AIDS, Occupy activists march for health care
NEW YORK (AP) -- Longtime AIDS activists who have chanted in the streets for a quarter century joined supporters of the much newer Occupy Wall Street movement Wednesday in a march through lower Manhattan to demand better health services.
The protest marked 25 years since ACT UP -- the AIDS Coalition to Unleash Power -- was formed in the same Wall Street neighborhood.
Now, the group is asking government to impose a small tax on each Wall Street trade -- a so-called "Robin Hood tax" to finance treatment and services for people with HIV.
New York Stock Exchange workers jeered from the sidewalk as protesters wearing Robin Hood costumes were dragged across the pavement to clear Broadway for the stalled morning rush-hour traffic. The nine who had stood across Broadway, chained to each other, were then handcuffed and loaded into police vans.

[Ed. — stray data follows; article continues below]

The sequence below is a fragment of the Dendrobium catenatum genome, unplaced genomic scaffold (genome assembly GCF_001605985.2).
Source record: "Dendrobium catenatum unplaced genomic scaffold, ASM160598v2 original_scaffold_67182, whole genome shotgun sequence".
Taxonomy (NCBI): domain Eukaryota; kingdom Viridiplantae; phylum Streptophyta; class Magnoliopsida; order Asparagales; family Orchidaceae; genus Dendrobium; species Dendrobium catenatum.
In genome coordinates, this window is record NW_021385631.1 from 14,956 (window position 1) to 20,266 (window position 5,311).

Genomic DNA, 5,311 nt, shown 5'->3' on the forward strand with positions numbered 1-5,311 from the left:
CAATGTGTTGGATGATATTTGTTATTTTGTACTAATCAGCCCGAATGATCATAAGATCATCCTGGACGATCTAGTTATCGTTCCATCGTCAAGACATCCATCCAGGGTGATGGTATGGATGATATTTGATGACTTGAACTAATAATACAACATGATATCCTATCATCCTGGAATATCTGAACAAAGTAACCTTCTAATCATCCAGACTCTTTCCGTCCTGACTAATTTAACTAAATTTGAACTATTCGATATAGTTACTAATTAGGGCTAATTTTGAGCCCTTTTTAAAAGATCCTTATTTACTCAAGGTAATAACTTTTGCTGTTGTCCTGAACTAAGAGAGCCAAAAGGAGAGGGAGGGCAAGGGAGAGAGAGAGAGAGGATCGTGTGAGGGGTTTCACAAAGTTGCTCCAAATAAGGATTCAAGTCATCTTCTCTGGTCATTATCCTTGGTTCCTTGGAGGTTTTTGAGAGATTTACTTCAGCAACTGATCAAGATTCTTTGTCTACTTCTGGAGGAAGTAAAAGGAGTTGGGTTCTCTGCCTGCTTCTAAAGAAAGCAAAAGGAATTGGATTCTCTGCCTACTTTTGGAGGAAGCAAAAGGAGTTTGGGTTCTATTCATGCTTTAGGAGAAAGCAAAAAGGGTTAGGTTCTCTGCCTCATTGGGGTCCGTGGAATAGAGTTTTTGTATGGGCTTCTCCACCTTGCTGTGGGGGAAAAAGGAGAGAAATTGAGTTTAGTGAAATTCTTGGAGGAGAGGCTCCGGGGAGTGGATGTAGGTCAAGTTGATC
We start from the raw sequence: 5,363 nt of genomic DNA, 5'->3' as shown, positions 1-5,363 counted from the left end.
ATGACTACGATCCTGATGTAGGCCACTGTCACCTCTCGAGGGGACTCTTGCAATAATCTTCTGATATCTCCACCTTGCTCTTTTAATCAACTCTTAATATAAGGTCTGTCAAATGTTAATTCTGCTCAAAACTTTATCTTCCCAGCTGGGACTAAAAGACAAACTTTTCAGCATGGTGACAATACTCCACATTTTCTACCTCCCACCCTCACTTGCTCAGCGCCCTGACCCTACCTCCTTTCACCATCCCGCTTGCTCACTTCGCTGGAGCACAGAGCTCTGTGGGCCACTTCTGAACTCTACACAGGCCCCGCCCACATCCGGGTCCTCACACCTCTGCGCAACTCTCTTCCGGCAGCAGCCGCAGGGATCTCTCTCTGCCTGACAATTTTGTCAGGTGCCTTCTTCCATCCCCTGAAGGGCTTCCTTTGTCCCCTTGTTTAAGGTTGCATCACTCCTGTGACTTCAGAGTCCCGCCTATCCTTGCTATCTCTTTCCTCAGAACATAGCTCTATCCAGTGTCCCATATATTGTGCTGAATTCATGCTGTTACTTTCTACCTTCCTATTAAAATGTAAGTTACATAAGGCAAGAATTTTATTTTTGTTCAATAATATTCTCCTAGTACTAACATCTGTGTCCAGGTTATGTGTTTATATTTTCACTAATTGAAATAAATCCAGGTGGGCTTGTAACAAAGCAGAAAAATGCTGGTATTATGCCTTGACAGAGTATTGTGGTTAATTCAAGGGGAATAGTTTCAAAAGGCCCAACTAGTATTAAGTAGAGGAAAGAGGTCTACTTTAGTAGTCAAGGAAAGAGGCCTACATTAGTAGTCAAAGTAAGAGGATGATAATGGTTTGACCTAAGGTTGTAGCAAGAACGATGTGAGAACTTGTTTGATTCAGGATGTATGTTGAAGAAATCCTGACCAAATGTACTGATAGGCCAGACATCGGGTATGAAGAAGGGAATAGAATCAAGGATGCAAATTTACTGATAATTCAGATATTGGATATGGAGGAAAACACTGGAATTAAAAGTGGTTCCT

About an hour later, more than 200 activists gathered near City Hall for the march on Wall Street. They were flanked by police in riot gear and on scooters.
Cooper Union changes tuition-free policy
NEW YORK (AP) -- New York's Cooper Union is breaking with its 110-year-old tradition of free education and will begin charging graduate students tuition next year.
For now, undergraduate students will continue to attend the prestigious Manhattan school tuition-free.
How much graduate students will pay remains to be decided.
The East Village institution also will expand its graduate and other programs in an effort to increase revenue as it struggles to reach financial stability.
The school's president, Jamshed Bharucha, told the New York Times that undergraduates who enter in September 2013 will attend tuition-free during their four years at Cooper Union. But the school made no commitments for those who follow them.
Founded by inventor, industrialist and philanthropist Peter Cooper in 1859, the Cooper Union for the Advancement of Science and Art offers education in art, architecture and engineering, as well as courses in the humanities and social sciences.